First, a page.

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Navigating Career Transitions in Tech: Insights from Meg Duffy

Meg Duffy

Meg Duffy

Career Coach in Tech

Key Takeaways

  • Career Reflection for Direction: Assess past roles and passions to define your future career vision and identify what excites you.
  • Skills Matrix for Role Fit: Use a skills matrix to map your competencies against desired roles, highlighting strengths and interests.
  • Learning for Non-Tech Transitions: For non-tech backgrounds, explore on-the-job learning or self-study to develop tech skills and build a portfolio.
  • Broaden Tech Experience: Seek varied roles within tech to expand your skill set, leveraging diverse experiences for career enhancement.
  • Combat Imposter Syndrome: Address imposter syndrome by valuing your accomplishments and practicing positive self-talk.
  • Value of Mentorship: Pursue mentorship for guidance and networking in tech, seeking mentors through company programs or professional communities.

Identifying Your Career Path


In the ever-evolving tech industry, it’s common to encounter crossroads that leave many wondering about their next career move. Whether you’re feeling stuck in your current role or contemplating a leap into the unknown, navigating these transitions can be daunting. Meg Duffy, a seasoned career coach with a rich background spanning from ESL tutoring to becoming the Chief of Staff at a tech startup, shares invaluable insights in our upcoming Q&A session. She tackles the crucial first steps for defining your career path, strategies for skill assessment, and overcoming common obstacles like imposter syndrome. Join us as Meg offers practical advice and empowering strategies to help tech professionals embrace change, identify new opportunities, and pave the way for a fulfilling career journey in tech.

“Start by reflecting on your past and current roles. What were you passionate about 10 years ago? How has it changed? Can you identify any patterns in your work history? What do you like the most about your current role? What’s missing that you’d like to add? What’s not working that you’d like to subtract?

Once you know what’s working and what isn’t, use that information to sketch out your future vision. What excites you most? What are you most proud of? What problems do you think are most engaging? What’s your vision of a great workday? How do you want to spend most of your time?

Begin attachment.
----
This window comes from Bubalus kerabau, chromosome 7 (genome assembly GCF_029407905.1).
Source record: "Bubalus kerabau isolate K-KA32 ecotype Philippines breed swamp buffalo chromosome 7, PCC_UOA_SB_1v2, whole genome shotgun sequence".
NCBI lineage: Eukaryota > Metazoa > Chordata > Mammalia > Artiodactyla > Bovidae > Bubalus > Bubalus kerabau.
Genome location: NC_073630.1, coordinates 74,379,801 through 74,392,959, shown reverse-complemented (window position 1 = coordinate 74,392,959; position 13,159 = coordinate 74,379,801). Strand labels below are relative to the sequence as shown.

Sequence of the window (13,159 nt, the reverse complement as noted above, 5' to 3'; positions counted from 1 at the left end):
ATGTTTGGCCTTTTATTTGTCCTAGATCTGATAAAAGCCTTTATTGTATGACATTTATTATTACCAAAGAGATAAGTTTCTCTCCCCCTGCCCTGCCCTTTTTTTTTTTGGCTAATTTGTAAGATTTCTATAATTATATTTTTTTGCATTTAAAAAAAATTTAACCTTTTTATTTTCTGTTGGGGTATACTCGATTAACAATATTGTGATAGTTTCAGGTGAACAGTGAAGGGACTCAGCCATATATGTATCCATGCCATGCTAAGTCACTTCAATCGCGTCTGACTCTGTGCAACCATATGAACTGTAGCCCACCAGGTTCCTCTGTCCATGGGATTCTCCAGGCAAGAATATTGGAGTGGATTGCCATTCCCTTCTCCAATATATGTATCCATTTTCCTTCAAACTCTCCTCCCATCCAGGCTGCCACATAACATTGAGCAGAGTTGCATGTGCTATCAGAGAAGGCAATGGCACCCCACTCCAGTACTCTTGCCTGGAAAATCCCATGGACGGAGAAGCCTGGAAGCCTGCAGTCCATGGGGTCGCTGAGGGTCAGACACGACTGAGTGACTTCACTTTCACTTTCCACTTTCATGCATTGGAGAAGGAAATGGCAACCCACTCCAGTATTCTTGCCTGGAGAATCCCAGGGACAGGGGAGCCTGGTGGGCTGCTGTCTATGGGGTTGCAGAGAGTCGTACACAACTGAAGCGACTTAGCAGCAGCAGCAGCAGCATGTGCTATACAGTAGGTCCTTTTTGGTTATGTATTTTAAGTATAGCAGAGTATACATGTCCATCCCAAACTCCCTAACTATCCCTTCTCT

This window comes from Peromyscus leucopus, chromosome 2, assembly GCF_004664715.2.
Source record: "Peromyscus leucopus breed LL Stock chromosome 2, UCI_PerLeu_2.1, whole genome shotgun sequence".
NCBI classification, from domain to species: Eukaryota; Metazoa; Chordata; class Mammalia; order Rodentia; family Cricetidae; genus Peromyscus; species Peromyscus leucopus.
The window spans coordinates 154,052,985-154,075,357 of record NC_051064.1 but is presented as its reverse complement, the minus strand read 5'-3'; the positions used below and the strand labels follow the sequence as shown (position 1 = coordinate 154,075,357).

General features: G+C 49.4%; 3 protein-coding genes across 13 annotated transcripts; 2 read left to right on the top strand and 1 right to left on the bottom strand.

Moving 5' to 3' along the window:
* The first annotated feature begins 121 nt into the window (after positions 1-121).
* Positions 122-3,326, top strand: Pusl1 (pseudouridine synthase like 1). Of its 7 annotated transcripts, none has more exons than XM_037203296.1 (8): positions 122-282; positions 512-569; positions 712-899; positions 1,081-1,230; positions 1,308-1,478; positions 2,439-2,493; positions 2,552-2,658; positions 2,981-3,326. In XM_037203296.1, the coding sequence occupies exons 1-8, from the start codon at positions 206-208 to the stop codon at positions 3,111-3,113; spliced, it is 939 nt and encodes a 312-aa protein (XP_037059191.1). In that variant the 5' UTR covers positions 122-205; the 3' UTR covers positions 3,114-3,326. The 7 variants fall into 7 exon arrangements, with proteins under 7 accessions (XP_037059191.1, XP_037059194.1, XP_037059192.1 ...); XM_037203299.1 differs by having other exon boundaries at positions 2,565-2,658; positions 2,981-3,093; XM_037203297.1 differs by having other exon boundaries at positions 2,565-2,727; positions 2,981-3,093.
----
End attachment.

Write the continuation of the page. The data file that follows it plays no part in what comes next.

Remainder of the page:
Talk to other people whose jobs interest you to see if the details of their day match your ideal vision. Jot down your reflections on these conversations until some possibilities fall into focus. You may realize that you don’t need to leave your current firm; sometimes, it’s possible to identify another role at the company that’s a better fit.”

“Creating a skills matrix is a great way to visualize your existing skills, identify where you want to grow, and pinpoint responsibilities you want to take off your plate.
Place your personal and professional skills in each quadrant according to your level of skill and interest. Activities that you enjoy and are good at go in the top-right box. Activities that you enjoy and are sill learning will go in the bottom-right box. Place activities that you’re good at but don’t enjoy in the top-left box. (These may be skills that managers or coworkers put on your plate.) Finally, activities that you aren’t good at and aren’t interested in will appear in the bottom left box.

Take a look at the strengths and growth areas to note any patterns or themes. These are the skills you’re looking for in job postings.”

“If you’re lucky, you might be able to talk to your boss about your plans and find a way to learn on the job. Your boss may be willing to place you on a new team where you can learn from coworkers who possess your target skills. Make sure you’re aware of professional development opportunities at your company and take full advantage of them. This approach can be a way to test-drive a new position without diving in head first. Often, this is easier in a startup environment where roles are less defined.

But not every work environment supports this type of transition. Often, you have to go it alone. Many developers these days are self-taught. By committing nights and weekends to self-paced exercises and personal projects, they were able to build a solid web development foundation. By building a portfolio, they can showcase their robust skill set that will empower them to successfully enter the job market.”


Overcoming Challenges and Setbacks


“This issue is not unique to women, but when I transitioned into tech, I really struggled to figure out where my skills fit. None of the titles matched mine, and there were a lot of titles that I wasn’t familiar with. What’s the difference between a product and project manager? How is a content manager different than a content creator? What can I actually do?